Apple has outdone themselves again. Metal, a recent software development released by Apple for their iOS 8 devices, is taking a large step forward in terms of graphical fidelity for mobile devices. Metal will let you as a developer target Gpu power like never before. This article is an overview of Metal itself and how it can make graphics look better on mobile devices.
What is Metal for developers?
Simply put (in tech terms) Metal is a software update providing a single language and unified programming interface for both data-parallel computation workloads and graphics. It enables you to integrate graphics and computation tasks much more efficiently, without needing to use separate APIs and shader languages.
In more common language, Metal is a software tool that simplifies the processes that go into rendering 3D graphical models. It frees up a lot of processing power that would otherwise be used translating data back and forth between one languages to another. The overall result of this is to enable much greater graphical fidelity, especially in high-resource areas like particle effects (like smoke, fog, etc.) and bloom. Metal will help developers create more immersive games, and will help the user experience by reducing load time.
Metal’s framework provides a lot of benefits. The first thing it does is eliminate “hidden” performance bottlenecks by unifying the language that the GPU and the CPU use. It can also now use multi-heading efficiently to command buffers in parallel. It includes memory and research management, which works better to categorize and archive memory objects.
Storing them in a more efficient way improves loading times and allows more information to be kept at once. Additionally, Metal has integrated support for graphics and computing options, meaning that it enables resources to be shared between run time interfaces, graphics shaders, and computation functions. Finally, Metal supports precompiled shaders, which are compiled when an app is built and then loaded fully when it is run. Working in this sequence provides better code generation and supports easier debugging in the long run.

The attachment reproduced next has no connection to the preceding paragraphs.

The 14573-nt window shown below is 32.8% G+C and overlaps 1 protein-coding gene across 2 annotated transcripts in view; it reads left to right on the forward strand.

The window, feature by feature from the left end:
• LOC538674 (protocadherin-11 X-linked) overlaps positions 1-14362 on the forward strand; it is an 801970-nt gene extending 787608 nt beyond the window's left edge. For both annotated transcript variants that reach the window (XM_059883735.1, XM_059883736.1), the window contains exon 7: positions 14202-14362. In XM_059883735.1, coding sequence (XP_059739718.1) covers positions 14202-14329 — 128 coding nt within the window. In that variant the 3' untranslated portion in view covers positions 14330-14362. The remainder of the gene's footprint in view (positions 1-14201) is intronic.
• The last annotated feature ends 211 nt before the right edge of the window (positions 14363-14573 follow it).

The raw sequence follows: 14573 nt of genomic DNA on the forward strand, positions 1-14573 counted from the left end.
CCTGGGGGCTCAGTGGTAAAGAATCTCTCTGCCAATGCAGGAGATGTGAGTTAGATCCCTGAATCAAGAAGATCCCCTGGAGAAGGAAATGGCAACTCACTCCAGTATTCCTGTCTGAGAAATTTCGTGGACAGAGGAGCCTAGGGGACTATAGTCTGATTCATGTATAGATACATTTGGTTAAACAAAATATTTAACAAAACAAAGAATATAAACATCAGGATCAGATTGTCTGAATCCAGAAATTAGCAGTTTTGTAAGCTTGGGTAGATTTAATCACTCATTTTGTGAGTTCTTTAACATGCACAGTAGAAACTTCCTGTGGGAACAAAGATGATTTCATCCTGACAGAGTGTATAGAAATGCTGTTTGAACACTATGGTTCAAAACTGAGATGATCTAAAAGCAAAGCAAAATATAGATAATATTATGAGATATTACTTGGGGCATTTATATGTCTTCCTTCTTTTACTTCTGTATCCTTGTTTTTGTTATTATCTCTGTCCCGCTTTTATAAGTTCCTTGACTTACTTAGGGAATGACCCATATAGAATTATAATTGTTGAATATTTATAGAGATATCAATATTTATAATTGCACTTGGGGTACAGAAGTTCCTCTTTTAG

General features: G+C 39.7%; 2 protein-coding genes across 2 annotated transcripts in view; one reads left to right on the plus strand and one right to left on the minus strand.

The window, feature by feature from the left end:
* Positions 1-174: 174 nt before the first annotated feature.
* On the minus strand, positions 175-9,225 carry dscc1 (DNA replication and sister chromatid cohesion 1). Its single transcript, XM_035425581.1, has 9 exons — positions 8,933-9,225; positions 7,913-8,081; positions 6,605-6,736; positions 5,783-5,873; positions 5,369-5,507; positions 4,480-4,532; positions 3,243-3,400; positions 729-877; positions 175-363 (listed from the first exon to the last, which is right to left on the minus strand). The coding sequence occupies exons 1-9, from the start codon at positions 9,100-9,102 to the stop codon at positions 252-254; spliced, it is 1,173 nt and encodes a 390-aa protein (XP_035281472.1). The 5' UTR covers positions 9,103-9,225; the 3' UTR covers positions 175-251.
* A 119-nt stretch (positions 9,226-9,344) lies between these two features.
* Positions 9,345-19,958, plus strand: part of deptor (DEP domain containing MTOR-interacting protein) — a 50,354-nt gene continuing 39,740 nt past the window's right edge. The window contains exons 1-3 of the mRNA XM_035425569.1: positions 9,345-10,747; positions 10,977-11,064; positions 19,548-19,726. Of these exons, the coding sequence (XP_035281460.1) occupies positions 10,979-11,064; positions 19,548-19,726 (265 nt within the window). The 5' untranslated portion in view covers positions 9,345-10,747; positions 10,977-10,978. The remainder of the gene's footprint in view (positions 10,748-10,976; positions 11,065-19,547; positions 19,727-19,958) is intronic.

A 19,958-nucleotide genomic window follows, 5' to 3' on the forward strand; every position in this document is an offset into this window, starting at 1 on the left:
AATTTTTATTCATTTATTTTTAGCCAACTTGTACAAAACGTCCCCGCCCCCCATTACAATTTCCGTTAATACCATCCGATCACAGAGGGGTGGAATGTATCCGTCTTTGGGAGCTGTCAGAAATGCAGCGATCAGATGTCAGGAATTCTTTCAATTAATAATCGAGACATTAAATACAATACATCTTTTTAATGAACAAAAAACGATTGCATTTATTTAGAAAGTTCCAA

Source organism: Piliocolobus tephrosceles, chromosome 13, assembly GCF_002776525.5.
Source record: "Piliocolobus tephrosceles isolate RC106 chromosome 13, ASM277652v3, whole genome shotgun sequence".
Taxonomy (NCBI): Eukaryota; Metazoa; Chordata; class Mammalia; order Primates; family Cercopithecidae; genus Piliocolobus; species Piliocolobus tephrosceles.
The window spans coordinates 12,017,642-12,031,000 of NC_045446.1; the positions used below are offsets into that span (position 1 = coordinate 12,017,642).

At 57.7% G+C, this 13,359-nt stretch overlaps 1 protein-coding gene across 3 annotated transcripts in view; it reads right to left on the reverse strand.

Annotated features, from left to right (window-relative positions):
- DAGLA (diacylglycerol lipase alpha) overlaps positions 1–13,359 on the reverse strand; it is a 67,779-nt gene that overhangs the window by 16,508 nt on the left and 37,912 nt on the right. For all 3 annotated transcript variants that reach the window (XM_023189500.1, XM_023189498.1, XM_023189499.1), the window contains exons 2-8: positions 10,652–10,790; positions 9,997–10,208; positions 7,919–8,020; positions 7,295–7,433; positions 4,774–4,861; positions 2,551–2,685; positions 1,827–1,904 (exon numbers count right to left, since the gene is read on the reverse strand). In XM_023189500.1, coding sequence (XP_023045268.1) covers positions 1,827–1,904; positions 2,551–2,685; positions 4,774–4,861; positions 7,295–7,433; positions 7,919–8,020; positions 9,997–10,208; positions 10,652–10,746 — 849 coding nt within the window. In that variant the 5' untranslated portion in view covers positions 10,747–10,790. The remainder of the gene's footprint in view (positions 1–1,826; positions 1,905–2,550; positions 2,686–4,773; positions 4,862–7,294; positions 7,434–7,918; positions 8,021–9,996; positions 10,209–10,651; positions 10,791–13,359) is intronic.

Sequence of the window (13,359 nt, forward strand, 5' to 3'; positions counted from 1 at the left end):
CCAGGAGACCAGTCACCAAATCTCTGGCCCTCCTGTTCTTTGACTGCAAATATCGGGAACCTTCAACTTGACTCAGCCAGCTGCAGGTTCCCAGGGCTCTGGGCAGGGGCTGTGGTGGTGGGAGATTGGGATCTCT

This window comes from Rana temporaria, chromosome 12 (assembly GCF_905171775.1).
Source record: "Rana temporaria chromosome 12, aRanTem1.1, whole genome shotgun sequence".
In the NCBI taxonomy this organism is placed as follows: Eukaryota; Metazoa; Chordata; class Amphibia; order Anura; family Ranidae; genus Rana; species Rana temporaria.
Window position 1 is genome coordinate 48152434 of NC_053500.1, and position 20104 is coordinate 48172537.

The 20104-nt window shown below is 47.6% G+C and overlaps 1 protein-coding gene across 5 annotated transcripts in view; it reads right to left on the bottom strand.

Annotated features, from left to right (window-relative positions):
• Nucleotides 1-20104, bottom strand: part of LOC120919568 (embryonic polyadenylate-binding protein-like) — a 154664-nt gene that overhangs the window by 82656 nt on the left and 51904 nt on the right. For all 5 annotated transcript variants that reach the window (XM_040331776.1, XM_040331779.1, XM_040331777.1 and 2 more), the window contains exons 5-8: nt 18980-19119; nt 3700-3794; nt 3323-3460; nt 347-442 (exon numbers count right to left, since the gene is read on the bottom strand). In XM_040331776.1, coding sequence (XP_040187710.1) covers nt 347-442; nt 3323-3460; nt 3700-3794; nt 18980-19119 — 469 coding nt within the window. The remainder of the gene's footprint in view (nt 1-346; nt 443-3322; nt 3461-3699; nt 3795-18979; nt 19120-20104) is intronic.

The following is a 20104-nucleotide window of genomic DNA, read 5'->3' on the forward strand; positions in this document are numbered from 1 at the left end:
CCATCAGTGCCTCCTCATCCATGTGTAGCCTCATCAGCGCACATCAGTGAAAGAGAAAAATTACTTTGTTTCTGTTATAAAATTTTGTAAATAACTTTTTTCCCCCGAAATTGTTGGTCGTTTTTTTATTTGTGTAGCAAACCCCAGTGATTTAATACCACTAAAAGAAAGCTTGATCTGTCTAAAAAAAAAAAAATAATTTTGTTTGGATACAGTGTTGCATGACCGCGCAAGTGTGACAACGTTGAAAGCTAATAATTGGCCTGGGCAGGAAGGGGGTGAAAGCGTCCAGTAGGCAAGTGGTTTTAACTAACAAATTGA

Steps to create an app with Metal
Creating an application with Metal is fairly simple. First, get a device that can support it (anything with iOS 8). Next, is the creation of a command queue using the MTLCommandQueue class. Then, create resources like shaders, buffers and textures that you’ll need for your app. After that, create a rendering pipeline, a sequence for initialization and configuration. Finally, use the subclass UIView to create a view for the app.
Drawing an app with Metal
Once you’ve created an app, you’ll want to draw in it to make sure it works and you can create content. First, create a command buffer using the MTLCommandBuffer object. Next, start a render pass. This can be tricky, so its best to look up the steps for it independent. Next, draw whatever you want in your app. And finally, commit your instructions to the command buffer.
The video goes into a lot of detail about Metal and its changes to two different kinds of games. In particular, something I was interested in when the narrator pointed it out, was the emphasis on reflective surfaces and smoke. Despite the graphical stutter on the car in the Tokyo track, the differences between the iOS 7 and iOS 8 versions were particularly obvious when you could see the reflections of the buildings around the car, rather than just a flat black windscreen. What’s especially cool is that he shows the game performance side by side and, despite the new graphical features, the game runs just as smoothly as on iOS 7. That kind of seamless improvement in performance is pretty cool and one of the biggest reasons that Metal is worth your time as a developer and a consumer of mobile technology.